Before the release of the Nintendo Switch, I could likely count the number of roguelike games I had played in my lifetime on one hand. The genre has exploded on the handheld device, and it’s been a revelation to discover so many wonderful titles I had not been exposed to previously. One of the downsides of this surge in popularity has been the result of some wonderful titles becoming at risk of getting lost in the ever growing abyss of the eShop. Void Terrarium in one such game, it’s not as flashy as something like Dead Cells or Enter the Gungeon, and it certainly doesn’t have the big name recognition that the Pokemon franchise commands. What it does have, is wonderfully designed combat and exploring mechanics that overcome the repetition fatigue that so often plague mystery dungeon style titles.
Void Terrarium begins with the awakening of Robbie, a maintenance robot who seemed destined to rust in a scrapyard until a fortuitous quirk of fate awoke the Wall-E stand in. Upon its awakening, Robbie discovers a human among the trash, barely holding to dear life. Hoping to find anything that may help the human survive, Robbie discovers another sentient being trapped inside a stationary screen who has knowledge of the human race and assists with directing Robbie on how to go about healing the poor human child. This factoryAI provides Robbie with a list of materials needed to keep the child alive and sends the maintenance robot into the depths of multiple enemy infested locations to locate resources to bring back to the scrapyard.
It really is a terrific premise behind a mystery dungeon style game. The resources to keep the human alive start off simple enough, food to build their strength, medicine to fight the toxic contamination that they endure. Eventually the resources become more complex as the two robots work on building a terrarium to protect the child from the toxic environment around them and to provide a permanent home for them to live in. The terrarium itself is customizable, whether its foliage to improve the air quality or a bed to provide the human with additional comfort. As the game goes on, factoryAI slowly reveals that the human may be the last of its kind due to an infestation of spores on the surface and as the events that led up to this point in time are revealed, it’s clear that the story may not be what it seems.
Taking care of the human is priority number one though, and a number of different challenges including keeping the Terrarium clean and curing diseases provide a welcome complexity to the gameplay. The meat and potatoes of gameplay is the dungeon crawling, which is how Robbie explores the underground wasteland in order to collect resources. Each of the different locations that become unlocked are procedurally generated, so no two runs in a dungeon will be alike.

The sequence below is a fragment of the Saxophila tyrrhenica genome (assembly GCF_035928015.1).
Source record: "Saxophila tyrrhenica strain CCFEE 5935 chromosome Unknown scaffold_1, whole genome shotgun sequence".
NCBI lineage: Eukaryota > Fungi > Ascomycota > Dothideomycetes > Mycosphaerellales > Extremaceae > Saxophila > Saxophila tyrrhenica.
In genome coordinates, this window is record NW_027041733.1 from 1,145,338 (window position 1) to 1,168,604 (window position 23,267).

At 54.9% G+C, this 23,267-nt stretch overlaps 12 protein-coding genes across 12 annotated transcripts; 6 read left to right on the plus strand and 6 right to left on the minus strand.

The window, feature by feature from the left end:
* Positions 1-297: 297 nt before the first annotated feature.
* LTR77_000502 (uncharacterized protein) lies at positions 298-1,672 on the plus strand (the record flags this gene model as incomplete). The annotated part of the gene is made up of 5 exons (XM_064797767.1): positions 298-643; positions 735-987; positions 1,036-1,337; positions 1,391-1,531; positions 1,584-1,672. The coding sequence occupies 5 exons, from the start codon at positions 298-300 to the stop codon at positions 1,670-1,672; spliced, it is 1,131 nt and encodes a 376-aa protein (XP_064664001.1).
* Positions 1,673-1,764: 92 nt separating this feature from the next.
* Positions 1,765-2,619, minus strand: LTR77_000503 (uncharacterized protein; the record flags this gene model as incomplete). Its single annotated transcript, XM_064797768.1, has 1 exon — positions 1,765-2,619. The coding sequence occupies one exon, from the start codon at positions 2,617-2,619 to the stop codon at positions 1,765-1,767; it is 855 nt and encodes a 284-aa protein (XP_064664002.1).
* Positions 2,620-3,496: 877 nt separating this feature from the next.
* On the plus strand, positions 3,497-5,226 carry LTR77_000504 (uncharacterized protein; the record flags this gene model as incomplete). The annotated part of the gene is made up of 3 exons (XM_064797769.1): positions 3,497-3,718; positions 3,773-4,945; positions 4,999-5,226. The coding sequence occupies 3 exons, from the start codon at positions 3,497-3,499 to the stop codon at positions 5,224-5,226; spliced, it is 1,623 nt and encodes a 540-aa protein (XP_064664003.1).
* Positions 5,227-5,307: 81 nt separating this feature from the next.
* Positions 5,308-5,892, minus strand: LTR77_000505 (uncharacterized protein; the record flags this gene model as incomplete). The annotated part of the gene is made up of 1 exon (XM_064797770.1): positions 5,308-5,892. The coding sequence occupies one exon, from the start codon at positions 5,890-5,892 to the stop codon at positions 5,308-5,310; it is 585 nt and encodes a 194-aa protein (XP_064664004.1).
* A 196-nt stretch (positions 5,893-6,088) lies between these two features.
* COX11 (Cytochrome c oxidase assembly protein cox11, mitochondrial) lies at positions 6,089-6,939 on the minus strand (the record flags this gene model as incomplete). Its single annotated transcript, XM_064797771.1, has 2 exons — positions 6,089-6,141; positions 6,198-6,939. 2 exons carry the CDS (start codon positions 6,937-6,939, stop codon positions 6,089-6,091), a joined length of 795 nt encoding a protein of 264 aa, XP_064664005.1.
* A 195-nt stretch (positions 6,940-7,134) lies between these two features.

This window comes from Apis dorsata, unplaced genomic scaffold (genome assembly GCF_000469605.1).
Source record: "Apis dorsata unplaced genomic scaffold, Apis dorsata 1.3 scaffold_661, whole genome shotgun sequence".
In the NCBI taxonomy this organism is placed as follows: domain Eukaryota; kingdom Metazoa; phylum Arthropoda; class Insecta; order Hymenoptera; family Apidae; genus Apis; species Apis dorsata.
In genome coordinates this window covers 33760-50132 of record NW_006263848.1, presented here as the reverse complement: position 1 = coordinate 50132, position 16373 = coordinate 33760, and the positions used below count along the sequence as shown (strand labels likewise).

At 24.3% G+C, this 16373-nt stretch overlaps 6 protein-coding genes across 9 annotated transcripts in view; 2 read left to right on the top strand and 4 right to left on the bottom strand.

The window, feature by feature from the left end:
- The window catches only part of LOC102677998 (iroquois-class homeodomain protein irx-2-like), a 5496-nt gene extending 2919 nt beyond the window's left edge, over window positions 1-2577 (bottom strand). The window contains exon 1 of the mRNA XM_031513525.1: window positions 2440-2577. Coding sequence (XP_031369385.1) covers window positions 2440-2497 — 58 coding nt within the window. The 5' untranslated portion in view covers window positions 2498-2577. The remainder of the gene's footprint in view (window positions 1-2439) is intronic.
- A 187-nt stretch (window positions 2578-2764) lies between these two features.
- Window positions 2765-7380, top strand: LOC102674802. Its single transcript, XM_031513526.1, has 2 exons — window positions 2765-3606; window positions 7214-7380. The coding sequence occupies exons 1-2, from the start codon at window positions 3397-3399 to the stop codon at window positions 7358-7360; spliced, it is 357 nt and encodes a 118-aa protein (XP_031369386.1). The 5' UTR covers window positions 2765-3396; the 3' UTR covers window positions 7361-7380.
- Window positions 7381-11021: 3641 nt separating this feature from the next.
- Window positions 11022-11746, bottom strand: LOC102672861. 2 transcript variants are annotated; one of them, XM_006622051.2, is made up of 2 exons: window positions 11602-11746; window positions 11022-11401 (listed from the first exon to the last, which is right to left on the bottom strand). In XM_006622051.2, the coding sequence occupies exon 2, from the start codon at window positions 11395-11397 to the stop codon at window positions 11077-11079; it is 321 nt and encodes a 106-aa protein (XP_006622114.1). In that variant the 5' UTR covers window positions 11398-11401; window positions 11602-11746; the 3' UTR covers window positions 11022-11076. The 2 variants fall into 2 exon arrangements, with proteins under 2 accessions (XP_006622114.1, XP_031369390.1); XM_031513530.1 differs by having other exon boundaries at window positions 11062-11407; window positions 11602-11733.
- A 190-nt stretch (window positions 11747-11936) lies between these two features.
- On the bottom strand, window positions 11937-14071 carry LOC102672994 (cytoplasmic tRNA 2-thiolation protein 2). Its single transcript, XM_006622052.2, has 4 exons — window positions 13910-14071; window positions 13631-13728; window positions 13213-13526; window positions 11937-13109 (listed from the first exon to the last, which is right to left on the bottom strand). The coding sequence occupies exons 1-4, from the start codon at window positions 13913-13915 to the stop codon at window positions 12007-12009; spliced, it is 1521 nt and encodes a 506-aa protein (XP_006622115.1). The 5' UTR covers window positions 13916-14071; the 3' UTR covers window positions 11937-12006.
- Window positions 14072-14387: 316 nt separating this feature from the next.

The top-down view of the dungeon is grid-based, with each action, whether it be walking, attacking, or using an item counting as a turn. The map is revealed through exploration as Robbie makes its way through each room on a floor on the search for a teleportation device that will unlock the next floor. An army of robots and creatures inhabit the areas and constantly try to put an end to Robbie’s exploration. Combat starts off simple enough as Robbie only begins with a standard attack and a strong attack that requires a cooldown. As enemies are defeated, Robbie levels up and gains new abilities and increased stats. The buffs are random, sometimes Robbie is able to increase HP, while other times they get a boost to their attack. Sometimes you get lucky with a good sequence of powerups to extend your run, other times Robbie will run into too many enemies sending them back to scrapyard prematurely.
The design of the dungeon crawling upgrade system is very well done. The number of enemies and the different meters that need to be monitored prevent Robbie from simply being able to run through the dungeon carefree. Strategic thinking and careful consideration are required as the difficulty is just high enough to provide a considerable challenge but not so egregious to trigger frustration. Most runs would end before getting to the exit but almost always they were a result of being too impetuous as very few runs felt like they were decided by the random generator.
Early into my playthrough of Void Terrarium, I had doubts about the length of time it would be able to hold my attention. The simplistic design of each of the locations are very similar and my fear is that it wouldn’t take long for the repetitive nature to wear down my resolve. Luckily, the complexity of the dungeon crawling and the challenge of trying to make it out alive overshadow its shortcomings. Each turn within a dungeon feels meaningful, and nothing feels as good as becoming overpowered on a particularly good run. With no shortage of roguelikes and dungeon crawlers available on Switch, Void Terrarium still manages to provide an experience that stands out from the crowd.
- Excellent roguelike combat mechanics
- Strategic progression
- Interesting backstory
- Dungeon aesthetic is too similar
- Has a bit of a slow start